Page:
Lift Every Voice: African American Oratory, 1787-1900

By Philip S. Foner; Robert James Branham | Go to book overview

setting more or less pleasant. I will only now add, that the report of the Conventional Board will be submitted at your call; and my earnest hope is that you may have a peaceful, pleasant sitting.■


26 PUT ON THE ARMOUR OF RIGHTEOUSNESS

James Forten Jr.

James Forten, Jr. ( 1817-?), was the son of Charlotte and James E. Forten, prominent Philadelphia abolitionists. James Forten, Sr., served in the Revolutionary War and helped found several of the first African American organizations in Philadelphia, including the Free African Society ( 1787) and the African Masonic Lodge ( 1797). He was an ardent Garrisonian and among the organizers of the American Anti- Slavery Society in 1833. The Fortens were one of the most affluent and influential of Philadelphia's black families and their home was regularly visited by African dignitaries, abolitionist leaders, and fugitive slaves.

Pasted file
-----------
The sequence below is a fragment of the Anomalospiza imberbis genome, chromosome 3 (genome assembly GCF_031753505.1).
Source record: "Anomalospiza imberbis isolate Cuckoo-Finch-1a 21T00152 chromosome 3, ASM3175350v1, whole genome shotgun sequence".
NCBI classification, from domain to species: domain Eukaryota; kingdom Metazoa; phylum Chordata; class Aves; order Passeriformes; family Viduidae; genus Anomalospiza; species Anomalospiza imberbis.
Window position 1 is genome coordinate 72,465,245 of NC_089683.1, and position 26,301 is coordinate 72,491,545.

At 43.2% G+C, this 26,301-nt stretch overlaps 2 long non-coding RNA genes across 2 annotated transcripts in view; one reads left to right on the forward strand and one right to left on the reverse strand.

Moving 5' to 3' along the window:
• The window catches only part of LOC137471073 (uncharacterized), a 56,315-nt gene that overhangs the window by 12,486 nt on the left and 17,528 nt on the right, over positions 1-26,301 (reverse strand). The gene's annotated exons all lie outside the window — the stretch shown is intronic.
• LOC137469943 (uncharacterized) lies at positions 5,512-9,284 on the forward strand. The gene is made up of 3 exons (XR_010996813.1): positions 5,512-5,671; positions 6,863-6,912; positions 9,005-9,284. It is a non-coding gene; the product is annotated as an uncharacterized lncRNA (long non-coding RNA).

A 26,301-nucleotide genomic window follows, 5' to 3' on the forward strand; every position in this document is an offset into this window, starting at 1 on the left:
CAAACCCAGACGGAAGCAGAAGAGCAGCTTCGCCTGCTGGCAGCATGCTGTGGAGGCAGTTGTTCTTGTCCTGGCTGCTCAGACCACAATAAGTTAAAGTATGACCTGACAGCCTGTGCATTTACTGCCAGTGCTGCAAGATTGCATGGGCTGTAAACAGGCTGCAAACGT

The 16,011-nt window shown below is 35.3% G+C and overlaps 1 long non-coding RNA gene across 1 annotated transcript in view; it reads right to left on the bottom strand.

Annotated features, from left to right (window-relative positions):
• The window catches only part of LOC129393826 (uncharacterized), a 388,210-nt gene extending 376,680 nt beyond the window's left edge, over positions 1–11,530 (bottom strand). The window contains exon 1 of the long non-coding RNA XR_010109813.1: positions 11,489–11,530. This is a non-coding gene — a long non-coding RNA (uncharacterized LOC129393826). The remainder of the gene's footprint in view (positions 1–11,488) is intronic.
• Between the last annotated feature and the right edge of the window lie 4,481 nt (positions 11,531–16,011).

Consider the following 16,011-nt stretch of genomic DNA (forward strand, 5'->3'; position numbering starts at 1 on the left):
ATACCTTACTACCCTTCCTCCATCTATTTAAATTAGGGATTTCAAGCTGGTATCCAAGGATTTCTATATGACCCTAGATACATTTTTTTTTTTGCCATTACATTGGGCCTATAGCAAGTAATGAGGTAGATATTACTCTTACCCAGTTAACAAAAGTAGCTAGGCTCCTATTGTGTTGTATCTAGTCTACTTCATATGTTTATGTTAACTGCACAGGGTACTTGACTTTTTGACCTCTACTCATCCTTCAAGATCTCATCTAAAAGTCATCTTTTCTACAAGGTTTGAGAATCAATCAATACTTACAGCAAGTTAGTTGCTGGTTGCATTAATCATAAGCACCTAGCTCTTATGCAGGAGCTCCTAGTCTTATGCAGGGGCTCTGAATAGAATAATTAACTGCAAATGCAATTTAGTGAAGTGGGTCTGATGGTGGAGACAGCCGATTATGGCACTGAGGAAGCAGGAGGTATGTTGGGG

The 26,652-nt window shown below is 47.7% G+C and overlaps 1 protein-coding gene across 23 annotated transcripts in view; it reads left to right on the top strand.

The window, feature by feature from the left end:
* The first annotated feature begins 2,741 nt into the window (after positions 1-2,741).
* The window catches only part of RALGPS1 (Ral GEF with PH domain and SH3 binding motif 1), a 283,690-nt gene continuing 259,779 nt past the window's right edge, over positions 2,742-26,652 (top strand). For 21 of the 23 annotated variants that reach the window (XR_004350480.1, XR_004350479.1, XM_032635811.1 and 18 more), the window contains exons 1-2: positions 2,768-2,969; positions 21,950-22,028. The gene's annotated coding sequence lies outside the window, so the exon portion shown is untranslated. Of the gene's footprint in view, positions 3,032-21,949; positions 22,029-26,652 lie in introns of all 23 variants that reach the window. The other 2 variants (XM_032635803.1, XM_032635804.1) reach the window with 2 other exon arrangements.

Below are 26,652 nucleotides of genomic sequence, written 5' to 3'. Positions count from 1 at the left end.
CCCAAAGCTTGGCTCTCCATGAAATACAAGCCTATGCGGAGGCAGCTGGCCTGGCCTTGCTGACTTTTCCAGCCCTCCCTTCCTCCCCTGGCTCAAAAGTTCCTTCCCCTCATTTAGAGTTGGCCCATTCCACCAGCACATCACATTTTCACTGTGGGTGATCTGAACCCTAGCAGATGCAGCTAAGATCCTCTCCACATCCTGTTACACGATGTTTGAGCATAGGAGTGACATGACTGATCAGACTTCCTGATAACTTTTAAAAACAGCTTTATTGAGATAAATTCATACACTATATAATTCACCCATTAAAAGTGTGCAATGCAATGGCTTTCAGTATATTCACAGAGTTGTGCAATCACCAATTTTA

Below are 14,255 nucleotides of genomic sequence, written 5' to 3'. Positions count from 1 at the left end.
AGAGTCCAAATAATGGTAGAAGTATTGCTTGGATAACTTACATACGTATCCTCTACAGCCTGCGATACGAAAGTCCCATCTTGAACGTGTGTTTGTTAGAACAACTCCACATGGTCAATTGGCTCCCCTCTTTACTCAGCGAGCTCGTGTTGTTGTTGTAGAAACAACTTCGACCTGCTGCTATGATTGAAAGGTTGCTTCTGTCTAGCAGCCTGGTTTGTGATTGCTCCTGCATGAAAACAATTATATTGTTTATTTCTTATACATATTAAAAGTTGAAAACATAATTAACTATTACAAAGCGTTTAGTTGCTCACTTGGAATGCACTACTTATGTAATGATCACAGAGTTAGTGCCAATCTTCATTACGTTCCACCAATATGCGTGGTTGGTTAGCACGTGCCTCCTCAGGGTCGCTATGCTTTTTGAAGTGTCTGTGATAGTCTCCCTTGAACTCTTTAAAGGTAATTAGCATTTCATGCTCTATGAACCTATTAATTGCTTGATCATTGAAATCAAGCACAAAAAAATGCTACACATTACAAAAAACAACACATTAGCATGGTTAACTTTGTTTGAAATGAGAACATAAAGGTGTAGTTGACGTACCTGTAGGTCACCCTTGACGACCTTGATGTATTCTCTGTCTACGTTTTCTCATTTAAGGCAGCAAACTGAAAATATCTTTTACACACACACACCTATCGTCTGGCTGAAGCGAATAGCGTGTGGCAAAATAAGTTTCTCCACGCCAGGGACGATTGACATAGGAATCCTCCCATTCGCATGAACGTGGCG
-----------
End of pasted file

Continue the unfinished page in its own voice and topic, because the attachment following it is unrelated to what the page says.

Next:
Raised in this extraordinary family, James Forten, Jr., became politically active at an early age. While still a teenager, he wrote for the Liberator and was an active member of the Young Men's Anti-Slavery Society in Philadelphia and of the American Moral Reform Society. At the age of nineteen, on the evening of April 14, 1836, he presented the following address to the Ladies' Anti-Slavery Society in Philadelphia. In the introductory and concluding sections of the speech reprinted here, Forten discusses the relationships between male and female abolitionists and the role of women in the movement. When confronted with the dedicated political work of women, he argues, man "feels an innate disposition to check the modest ardour of her zeal and ambition, and revolts at the idea of her managing the reigns of improvement." Forten predicts that women's participation in the abolitionist movement will revolutionize public opinion regarding the political abilities and rights of women. At the same time, his speech also surveys the difficulties faced by abolitionist orators: public scorn and the constant threat of violence.

The full text of the speech may be found in James Forten Jr., An Address Delivered Before the Ladies' Anti-Slavery Societyof Philadelphia, On the Evening of the 14th of April, 1836 ( Philadelphia, Pa., 1836), 3-16; the speech is reprinted in volume 3 of C. Peter Ripley, ed., The Black Abo­ pplitionist Papers

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